Impressionism and Beyond: Urban Life and Escape

Sidney and Esther Rabb Gallery (Gallery 255)

Gallery 255 features two major themes of late 19th-century French painting. In contrast to the luminous landscapes of Monet, Pissarro, Signac, and Sisley, the works of Degas (Little Fourteen-Year-Old Dancer, original model 1878–81, cast after 1921) and Caillebotte (Man at His Bath, 1884) explored the realities of the modern urban experience in Paris, looking at the rapidly evolving world of the city and its inhabitants. Other artists sought an escape from the instability and expectations of urban life. Many found inspiration far from the modern boulevards of Paris, whether in the smaller towns and countryside of France or further beyond, in works like Gauguin’s masterpiece Where Do We Come From? What Are We? Where Are We Going? (1897–98). Additional works include extraordinary examples from the European collection: Renoir’s Dance at Bougival (1883), Van Gogh's Houses at Auvers (1890), and two portraits by Cézanne, Self-Portrait with a Beret (1898-1900) and Madame Cézanne in a Red Armchair (about 1877).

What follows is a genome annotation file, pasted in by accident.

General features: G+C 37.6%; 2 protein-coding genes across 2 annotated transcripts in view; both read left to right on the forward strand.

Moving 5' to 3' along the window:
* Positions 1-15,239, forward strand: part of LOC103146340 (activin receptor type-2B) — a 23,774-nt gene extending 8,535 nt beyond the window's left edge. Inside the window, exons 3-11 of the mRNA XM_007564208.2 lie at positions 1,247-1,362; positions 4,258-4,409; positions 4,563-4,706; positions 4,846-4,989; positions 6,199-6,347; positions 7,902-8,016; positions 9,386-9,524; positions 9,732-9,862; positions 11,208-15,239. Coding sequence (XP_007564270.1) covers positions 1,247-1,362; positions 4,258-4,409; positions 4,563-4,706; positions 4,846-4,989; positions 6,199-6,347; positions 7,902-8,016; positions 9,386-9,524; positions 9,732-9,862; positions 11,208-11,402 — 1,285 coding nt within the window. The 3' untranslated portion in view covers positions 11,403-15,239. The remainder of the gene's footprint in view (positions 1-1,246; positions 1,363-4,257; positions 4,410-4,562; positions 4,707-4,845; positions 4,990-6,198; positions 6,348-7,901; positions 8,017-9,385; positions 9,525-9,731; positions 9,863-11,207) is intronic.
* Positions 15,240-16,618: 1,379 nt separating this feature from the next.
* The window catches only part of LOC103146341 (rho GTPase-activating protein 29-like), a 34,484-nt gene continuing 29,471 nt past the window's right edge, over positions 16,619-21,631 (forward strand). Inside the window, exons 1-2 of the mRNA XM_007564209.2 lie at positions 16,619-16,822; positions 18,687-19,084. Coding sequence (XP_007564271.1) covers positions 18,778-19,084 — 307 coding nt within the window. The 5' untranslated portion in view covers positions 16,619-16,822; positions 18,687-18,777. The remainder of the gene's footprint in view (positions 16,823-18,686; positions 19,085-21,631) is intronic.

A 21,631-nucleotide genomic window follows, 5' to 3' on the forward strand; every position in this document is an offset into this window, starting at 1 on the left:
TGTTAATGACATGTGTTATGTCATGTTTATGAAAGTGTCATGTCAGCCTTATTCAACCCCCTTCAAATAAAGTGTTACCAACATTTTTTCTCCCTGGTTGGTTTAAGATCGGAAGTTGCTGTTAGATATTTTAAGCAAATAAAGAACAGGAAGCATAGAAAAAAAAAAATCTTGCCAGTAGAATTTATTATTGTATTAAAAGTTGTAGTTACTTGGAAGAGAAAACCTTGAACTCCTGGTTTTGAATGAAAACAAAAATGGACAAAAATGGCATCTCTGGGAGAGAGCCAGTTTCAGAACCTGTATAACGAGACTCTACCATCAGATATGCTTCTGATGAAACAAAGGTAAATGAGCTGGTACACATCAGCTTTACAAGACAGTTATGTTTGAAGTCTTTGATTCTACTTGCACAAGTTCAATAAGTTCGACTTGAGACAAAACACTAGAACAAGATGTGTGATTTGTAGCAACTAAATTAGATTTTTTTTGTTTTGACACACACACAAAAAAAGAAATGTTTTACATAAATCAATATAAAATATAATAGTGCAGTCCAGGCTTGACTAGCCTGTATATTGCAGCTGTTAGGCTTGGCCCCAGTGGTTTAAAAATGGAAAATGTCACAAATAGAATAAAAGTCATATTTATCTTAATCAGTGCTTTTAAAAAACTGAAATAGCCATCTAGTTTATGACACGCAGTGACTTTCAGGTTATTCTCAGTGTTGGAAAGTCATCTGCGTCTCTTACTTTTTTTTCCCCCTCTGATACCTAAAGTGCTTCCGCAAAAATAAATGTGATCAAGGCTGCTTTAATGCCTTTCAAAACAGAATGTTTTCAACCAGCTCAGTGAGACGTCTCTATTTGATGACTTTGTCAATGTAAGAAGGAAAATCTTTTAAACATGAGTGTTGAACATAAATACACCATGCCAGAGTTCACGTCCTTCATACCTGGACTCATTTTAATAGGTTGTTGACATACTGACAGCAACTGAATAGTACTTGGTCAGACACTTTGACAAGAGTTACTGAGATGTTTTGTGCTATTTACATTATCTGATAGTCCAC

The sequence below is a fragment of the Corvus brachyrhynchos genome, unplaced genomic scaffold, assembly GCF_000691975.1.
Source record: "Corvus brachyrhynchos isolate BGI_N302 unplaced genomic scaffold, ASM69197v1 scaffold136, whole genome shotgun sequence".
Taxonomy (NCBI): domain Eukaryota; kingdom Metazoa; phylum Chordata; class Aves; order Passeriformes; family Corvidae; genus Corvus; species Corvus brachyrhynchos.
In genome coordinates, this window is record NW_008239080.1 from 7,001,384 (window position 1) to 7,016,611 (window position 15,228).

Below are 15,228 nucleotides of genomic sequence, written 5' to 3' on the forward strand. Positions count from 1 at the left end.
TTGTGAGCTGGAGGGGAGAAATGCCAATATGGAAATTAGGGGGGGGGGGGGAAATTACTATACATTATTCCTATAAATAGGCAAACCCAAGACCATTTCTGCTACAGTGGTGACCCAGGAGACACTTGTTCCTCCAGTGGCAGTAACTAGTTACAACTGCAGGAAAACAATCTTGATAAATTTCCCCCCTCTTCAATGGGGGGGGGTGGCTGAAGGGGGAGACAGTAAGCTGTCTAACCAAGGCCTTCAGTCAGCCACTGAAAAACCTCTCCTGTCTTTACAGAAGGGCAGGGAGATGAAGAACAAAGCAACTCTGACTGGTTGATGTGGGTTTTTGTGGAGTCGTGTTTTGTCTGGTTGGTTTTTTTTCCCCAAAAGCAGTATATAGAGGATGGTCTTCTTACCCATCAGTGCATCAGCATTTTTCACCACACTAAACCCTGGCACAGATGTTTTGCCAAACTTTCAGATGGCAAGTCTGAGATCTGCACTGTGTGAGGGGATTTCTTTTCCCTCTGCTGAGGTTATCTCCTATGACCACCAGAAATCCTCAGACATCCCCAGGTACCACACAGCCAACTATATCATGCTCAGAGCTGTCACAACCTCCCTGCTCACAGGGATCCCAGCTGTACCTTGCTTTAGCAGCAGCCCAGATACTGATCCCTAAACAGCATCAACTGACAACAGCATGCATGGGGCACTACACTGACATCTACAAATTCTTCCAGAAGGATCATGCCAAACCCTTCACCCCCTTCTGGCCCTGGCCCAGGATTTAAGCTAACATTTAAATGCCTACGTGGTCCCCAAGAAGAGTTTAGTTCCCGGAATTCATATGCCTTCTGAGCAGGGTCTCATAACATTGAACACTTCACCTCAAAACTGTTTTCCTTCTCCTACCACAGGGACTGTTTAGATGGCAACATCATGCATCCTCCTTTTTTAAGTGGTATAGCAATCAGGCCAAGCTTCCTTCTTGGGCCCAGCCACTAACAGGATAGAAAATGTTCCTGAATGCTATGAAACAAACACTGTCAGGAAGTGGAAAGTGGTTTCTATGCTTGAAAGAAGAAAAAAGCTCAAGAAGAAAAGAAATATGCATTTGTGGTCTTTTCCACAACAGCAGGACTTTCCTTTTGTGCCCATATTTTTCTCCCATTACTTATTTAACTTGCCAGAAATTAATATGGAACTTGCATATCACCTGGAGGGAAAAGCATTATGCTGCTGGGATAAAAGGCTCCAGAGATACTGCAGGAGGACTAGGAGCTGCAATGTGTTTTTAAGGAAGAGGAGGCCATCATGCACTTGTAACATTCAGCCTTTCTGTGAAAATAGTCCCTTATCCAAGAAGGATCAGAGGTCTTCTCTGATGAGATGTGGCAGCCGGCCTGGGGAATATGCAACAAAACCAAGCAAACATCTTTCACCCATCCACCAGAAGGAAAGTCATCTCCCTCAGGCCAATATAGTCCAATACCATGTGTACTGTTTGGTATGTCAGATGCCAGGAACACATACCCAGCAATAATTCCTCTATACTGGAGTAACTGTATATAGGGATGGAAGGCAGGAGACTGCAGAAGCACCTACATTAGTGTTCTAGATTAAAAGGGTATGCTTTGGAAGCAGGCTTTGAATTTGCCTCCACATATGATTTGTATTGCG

The renovation of this gallery was made possible with support from the Vance Wall Foundation.